Both Curious Cat and A Lean Journey tell me that the ASQ Influential Voices blogs are covering change management. I do love a good blog carnival, and change management is sort of my thing, so I am going to jump in.
It’s often said that people don’t resist “change” so much as they resist “being changed.” So, the job of change management is clear: In a nutshell, you must explain why the affected people should want to change, and thereby cultivate readiness instead of resistance.
What are some recommended strategies or tactics to help achieve successful change management?
My first piece, of advice, abandon the idea that change management only involves people. Just as all systems are made of people, organization, process and technology; all changes impact all four and need to be viewed holistically.
Second, get rid of the artificial barriers between change management and change control. Change management is the how of change – assess, handle and release. Change control is the what, the execution steps. Remember that all changes are really just projects, and vice versa. The level of change determines the level of activity.
|Level of Change||Change Management||Change Control|
Across several areas
Often in waves
Simplify your variety of change controls and strive for scalability within one change management (and control) system. Utilize the levers, which include: regulatory (compliance), product release and risk.
Change Management and Knowledge Management are closely entwined. An effective change management system includes active knowledge management, in which information from multiple sources is integrated to identify stimuli for changes needed to improve product and/or process robustness.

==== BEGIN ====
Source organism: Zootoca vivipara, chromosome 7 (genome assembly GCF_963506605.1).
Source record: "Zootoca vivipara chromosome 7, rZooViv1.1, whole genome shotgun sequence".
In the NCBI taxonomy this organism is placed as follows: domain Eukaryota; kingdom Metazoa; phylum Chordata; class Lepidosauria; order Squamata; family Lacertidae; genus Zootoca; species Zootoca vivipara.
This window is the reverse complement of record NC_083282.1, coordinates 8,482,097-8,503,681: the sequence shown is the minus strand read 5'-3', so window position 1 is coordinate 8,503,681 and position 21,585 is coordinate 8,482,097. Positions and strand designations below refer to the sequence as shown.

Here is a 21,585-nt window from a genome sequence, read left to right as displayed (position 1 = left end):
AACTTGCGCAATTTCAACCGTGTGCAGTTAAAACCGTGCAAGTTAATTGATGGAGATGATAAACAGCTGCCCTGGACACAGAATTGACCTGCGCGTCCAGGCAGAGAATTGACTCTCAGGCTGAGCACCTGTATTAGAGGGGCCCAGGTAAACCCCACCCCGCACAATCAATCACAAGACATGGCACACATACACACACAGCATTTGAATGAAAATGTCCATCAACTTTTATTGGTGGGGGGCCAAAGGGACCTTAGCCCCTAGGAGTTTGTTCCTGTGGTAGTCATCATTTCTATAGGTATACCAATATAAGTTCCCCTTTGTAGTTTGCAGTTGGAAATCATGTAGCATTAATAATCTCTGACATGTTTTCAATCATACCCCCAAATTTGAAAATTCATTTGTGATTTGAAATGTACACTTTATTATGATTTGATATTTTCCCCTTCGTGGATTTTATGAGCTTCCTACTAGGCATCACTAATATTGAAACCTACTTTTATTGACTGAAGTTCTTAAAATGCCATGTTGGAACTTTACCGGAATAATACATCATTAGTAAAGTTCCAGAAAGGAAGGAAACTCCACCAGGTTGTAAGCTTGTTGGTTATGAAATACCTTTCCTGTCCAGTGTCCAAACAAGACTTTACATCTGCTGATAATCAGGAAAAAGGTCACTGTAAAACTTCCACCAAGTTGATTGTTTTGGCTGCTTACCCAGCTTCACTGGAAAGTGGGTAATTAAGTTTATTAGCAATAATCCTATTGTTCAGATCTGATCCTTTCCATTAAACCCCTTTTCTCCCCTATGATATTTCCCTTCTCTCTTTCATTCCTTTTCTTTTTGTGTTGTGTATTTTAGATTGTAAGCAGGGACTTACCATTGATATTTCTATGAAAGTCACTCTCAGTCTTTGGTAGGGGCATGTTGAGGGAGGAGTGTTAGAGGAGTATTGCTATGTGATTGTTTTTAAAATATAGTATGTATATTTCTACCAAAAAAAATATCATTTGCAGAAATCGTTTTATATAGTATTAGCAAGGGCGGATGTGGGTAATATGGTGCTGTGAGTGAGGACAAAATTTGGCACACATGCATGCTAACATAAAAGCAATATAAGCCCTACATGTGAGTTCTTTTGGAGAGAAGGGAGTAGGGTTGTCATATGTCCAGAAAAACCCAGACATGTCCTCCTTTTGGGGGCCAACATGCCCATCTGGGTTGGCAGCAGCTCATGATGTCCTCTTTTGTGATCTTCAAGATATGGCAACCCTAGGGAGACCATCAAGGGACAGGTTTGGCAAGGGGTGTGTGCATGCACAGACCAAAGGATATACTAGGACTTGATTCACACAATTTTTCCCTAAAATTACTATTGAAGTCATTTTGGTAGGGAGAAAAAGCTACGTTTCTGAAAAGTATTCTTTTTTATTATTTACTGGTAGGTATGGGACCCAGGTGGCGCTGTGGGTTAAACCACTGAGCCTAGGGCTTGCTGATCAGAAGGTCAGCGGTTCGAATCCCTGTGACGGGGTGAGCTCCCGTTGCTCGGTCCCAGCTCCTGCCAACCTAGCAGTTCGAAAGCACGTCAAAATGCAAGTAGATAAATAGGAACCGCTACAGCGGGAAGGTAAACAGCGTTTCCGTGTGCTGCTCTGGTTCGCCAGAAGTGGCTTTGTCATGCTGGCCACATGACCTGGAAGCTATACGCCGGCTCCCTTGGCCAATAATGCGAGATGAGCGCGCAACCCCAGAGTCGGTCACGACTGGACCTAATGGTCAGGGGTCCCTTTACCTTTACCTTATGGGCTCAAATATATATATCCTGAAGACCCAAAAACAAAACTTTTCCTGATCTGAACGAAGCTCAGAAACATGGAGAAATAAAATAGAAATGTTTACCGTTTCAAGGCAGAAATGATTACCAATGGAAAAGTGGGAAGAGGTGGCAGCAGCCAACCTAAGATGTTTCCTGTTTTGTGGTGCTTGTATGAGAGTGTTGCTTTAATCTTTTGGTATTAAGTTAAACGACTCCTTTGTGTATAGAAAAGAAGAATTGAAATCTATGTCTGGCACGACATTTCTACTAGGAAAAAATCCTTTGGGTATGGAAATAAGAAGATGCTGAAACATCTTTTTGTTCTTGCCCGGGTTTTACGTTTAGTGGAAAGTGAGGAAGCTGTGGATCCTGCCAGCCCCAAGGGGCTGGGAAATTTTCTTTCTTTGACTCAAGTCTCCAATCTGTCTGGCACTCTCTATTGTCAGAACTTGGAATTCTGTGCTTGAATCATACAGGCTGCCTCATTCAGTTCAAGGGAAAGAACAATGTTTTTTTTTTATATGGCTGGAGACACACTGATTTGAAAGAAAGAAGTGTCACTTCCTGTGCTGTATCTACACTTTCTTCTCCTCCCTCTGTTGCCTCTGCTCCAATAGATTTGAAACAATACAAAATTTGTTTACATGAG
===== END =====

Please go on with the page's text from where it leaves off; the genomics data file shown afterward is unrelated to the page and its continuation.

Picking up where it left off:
Risk management enables changes and helps assess:
- The proposed change
- The effectiveness of the change once implemented
Propose the Change
Make it SMART:
- Specific – The proposal needs to be accurate and leave no doubt as to what the change will achieve.
- Measurable – How will the system owner (sponsor) know when the project is complete.
- Achievable – Make the change as small as possible after all it is easier to eat an elephant one bite at a time. It is far easier to manage a few smaller change than one big one. This is why operational and transformational changes are many changes and often iterative.
- Realistic – Make the change easy to deliver, if it is over complicated then it is likely to hit problems and run over budget, be delivered late or of poor quality.
- Timely – Does the change have to be complete by a certain date? If so put it in the scope that the project has to be complete by that date. Are there dependencies and independencies?
The change Project team leverages SMEs to harness the collective intelligence (synergy) for the benefit of the site.
- Relevancy – The information gathered is of value
- Reliability – The process by which the information is collected should be consistent
- Accuracy – The data should be expressed in a manner that most accurately reflects its information content
- Efficiency – The design and implementation of the tasks should minimize the burden
|What is the vision for this change||Why is this change important to our organization|
|Success Measurements||Process Measurements|
|How will we measure success||How will we show progress towards our vision?|
|Who and what is affected?|
|What people, departments and processes need to change in order to realize our vision?|
|How will we support people?|
|What actions will we do to support people through the change?|
|What is our plan?|
|Detailed action plan|
Build in effectiveness reviews to your plan.
Execute the change plan, provide evidence of completion. Escalate significant risks or delays.
Ensure change plan was executed and benefits realized.
Hold a lessons learned.
Change management is a system. It should have its own cycles of improvement and grow as you execute changes. Change is a fundamental pillar of a quality system and spending the time to build a robust system will reap dividends and prove itself a good idea again and again.